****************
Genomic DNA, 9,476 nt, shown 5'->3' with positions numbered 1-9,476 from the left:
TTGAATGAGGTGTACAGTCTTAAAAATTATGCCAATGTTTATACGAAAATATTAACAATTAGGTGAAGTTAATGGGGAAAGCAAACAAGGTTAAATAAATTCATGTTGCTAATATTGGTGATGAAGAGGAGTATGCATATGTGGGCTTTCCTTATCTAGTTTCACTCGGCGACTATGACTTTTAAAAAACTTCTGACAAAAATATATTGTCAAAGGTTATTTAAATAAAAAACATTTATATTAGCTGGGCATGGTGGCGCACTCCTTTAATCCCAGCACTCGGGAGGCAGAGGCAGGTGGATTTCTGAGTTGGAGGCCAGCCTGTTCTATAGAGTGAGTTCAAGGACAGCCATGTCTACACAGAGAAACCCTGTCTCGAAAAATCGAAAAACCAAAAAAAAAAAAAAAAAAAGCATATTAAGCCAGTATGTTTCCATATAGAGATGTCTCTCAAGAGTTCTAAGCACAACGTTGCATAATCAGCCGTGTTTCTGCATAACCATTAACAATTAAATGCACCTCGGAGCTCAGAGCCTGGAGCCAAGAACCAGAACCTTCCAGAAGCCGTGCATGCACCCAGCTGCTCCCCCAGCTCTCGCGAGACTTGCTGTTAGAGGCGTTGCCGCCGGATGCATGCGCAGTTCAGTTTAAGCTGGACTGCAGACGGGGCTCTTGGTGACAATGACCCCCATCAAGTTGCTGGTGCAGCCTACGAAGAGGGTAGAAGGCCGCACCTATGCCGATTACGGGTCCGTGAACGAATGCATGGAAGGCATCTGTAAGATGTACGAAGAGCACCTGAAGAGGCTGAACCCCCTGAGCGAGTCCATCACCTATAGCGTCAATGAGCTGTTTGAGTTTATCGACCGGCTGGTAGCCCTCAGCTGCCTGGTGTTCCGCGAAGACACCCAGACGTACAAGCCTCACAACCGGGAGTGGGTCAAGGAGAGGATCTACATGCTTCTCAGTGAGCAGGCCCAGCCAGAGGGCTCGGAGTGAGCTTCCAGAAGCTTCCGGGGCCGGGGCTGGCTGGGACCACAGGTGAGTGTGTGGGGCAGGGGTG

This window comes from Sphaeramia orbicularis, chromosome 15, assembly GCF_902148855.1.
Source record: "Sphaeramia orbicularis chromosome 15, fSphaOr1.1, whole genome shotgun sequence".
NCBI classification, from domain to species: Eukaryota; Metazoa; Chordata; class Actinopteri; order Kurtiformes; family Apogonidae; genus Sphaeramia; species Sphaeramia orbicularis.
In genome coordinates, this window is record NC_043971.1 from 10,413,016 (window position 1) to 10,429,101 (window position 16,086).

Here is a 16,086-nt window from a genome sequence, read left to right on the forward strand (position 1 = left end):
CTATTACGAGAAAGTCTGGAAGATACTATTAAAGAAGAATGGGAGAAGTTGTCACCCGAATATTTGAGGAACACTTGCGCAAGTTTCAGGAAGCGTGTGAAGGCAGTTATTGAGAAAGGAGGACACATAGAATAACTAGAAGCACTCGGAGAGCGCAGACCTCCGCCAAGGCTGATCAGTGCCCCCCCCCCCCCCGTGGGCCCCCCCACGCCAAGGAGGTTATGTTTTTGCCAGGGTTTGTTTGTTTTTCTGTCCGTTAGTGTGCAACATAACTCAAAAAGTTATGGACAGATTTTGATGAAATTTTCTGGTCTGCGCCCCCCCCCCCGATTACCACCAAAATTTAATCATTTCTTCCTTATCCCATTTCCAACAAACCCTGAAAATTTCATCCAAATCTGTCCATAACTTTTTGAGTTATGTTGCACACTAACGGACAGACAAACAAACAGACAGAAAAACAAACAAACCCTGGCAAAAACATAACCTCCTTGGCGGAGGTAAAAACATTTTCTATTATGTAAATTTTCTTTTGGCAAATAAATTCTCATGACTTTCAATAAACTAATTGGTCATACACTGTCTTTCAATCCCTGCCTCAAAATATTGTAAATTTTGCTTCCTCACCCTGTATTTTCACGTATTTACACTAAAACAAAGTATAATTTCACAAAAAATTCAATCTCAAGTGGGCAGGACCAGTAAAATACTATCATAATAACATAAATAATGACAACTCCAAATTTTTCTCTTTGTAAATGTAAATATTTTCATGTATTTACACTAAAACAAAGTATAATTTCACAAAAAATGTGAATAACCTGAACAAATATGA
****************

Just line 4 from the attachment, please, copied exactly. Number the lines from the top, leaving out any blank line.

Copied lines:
Source record: "Sphaeramia orbicularis chromosome 15, fSphaOr1.1, whole genome shotgun sequence".